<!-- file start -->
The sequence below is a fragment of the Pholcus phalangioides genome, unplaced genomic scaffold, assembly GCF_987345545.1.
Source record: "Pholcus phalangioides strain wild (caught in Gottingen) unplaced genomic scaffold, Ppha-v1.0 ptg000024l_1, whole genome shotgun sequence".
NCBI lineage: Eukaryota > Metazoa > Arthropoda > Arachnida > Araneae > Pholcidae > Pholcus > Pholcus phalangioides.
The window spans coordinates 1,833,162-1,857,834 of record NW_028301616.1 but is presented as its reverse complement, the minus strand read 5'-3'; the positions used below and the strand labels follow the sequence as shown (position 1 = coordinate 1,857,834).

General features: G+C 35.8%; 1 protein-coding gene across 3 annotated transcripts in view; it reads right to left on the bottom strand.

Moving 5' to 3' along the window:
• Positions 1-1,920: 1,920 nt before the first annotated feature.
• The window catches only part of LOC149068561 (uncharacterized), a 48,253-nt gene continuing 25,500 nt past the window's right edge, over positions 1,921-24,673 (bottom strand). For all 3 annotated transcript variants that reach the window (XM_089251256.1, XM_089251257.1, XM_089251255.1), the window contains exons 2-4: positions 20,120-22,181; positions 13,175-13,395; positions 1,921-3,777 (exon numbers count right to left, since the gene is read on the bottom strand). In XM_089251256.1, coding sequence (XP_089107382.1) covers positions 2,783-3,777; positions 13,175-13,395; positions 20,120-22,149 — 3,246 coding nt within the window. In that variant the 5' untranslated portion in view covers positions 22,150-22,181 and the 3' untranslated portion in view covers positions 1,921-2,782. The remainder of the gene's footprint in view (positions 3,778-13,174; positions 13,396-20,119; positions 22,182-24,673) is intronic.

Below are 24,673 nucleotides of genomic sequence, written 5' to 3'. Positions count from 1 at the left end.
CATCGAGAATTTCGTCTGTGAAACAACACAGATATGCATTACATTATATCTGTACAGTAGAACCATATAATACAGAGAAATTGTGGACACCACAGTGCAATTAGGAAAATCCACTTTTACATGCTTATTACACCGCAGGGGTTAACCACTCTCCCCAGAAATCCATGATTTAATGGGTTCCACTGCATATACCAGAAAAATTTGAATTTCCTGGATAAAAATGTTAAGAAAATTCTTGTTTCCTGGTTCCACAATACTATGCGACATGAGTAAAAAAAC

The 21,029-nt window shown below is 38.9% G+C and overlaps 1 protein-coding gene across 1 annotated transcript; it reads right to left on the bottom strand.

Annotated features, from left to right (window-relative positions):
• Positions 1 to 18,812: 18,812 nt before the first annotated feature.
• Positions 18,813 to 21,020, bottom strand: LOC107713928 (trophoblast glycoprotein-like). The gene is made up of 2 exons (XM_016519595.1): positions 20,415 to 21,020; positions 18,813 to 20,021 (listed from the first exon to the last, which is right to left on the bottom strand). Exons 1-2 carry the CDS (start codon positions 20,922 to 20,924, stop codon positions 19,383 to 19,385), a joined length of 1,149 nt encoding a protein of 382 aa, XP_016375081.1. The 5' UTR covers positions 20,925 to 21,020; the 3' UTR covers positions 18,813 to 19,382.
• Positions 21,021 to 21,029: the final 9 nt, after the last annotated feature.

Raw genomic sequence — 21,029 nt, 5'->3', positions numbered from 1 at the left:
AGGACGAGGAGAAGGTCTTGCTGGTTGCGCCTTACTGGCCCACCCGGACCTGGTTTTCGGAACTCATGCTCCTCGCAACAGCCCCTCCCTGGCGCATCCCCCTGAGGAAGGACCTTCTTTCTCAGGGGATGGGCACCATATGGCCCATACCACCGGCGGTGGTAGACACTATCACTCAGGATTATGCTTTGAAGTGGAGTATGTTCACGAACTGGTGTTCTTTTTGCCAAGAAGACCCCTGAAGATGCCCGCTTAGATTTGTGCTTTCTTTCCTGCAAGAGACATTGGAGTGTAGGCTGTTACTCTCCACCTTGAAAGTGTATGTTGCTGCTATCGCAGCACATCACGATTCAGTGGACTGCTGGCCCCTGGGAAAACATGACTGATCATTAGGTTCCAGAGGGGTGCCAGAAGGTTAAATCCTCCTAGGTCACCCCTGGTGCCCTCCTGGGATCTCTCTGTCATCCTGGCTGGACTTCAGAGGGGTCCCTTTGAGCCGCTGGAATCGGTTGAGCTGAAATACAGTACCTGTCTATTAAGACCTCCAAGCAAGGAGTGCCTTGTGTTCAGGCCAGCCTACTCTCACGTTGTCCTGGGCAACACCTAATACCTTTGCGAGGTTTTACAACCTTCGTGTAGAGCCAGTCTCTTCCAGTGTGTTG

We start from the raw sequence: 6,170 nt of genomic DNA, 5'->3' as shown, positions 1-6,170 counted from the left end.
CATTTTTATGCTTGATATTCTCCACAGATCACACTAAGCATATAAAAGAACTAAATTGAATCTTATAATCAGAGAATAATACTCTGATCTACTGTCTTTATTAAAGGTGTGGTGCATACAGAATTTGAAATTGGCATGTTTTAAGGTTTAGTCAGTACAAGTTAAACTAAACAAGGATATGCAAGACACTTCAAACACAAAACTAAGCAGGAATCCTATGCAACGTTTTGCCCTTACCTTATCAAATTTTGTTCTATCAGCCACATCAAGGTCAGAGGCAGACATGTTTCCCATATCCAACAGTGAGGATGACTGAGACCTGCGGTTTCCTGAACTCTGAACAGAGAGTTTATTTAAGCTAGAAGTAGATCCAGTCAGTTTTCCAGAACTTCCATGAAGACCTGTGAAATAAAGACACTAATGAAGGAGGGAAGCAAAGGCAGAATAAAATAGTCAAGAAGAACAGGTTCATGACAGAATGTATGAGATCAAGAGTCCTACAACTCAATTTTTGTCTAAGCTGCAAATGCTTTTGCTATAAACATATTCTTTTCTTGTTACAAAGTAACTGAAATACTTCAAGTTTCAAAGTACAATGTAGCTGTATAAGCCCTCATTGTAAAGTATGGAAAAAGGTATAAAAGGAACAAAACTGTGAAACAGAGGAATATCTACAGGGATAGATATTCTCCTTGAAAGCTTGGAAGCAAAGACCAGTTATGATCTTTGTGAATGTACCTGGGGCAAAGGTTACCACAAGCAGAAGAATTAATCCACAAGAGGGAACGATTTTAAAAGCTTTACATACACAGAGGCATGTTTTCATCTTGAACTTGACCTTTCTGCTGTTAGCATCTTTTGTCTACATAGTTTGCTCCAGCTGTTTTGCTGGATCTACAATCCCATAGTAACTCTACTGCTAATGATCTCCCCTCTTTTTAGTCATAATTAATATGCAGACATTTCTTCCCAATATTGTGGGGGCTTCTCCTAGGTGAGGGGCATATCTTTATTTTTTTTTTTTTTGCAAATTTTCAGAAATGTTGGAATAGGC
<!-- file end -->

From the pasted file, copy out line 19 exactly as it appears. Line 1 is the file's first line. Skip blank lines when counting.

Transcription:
CATTTTTATGCTTGATATTCTCCACAGATCACACTAAGCATATAAAAGAACTAAATTGAATCTTATAATCAGAGAATAATACTCTGATCTACTGTCTTTATTAAAGGTGTGGTGCATACAGAATTTGAAATTGGCATGTTTTAAGGTTTAGTCAGTACAAGTTAAACTAAACAAGGATATGCAAGACACTTCAAACACAAAACTAAGCAGGAATCCTATGCAACGTTTTGCCCTTACCTTATCAAATTTTGTTCTATCAGCCACATCAAGGTCAGAGGCAGACATGTTTCCCATATCCAACAGTGAGGATGACTGAGACCTGCGGTTTCCTGAACTCTGAACAGAGAGTTTATTTAAGCTAGAAGTAGATCCAGTCAGTTTTCCAGAACTTCCATGAAGACCTGTGAAATAAAGACACTAATGAAGGAGGGAAGCAAAGGCAGAATAAAATAGTCAAGAAGAACAGGTTCATGACAGAATGTATGAGATCAAGAGTCCTACAACTCAATTTTTGTCTAAGCTGCAAATGCTTTTGCTATAAACATATTCTTTTCTTGTTACAAAGTAACTGAAATACTTCAAGTTTCAAAGTACAATGTAGCTGTATAAGCCCTCATTGTAAAGTATGGAAAAAGGTATAAAAGGAACAAAACTGTGAAACAGAGGAATATCTACAGGGATAGATATTCTCCTTGAAAGCTTGGAAGCAAAGACCAGTTATGATCTTTGTGAATGTACCTGGGGCAAAGGTTACCACAAGCAGAAGAATTAATCCACAAGAGGGAACGATTTTAAAAGCTTTACATACACAGAGGCATGTTTTCATCTTGAACTTGACCTTTCTGCTGTTAGCATCTTTTGTCTACATAGTTTGCTCCAGCTGTTTTGCTGGATCTACAATCCCATAGTAACTCTACTGCTAATGATCTCCCCTCTTTTTAGTCATAATTAATATGCAGACATTTCTTCCCAATATTGTGGGGGCTTCTCCTAGGTGAGGGGCATATCTTTATTTTTTTTTTTTTTGCAAATTTTCAGAAATGTTGGAATAGGC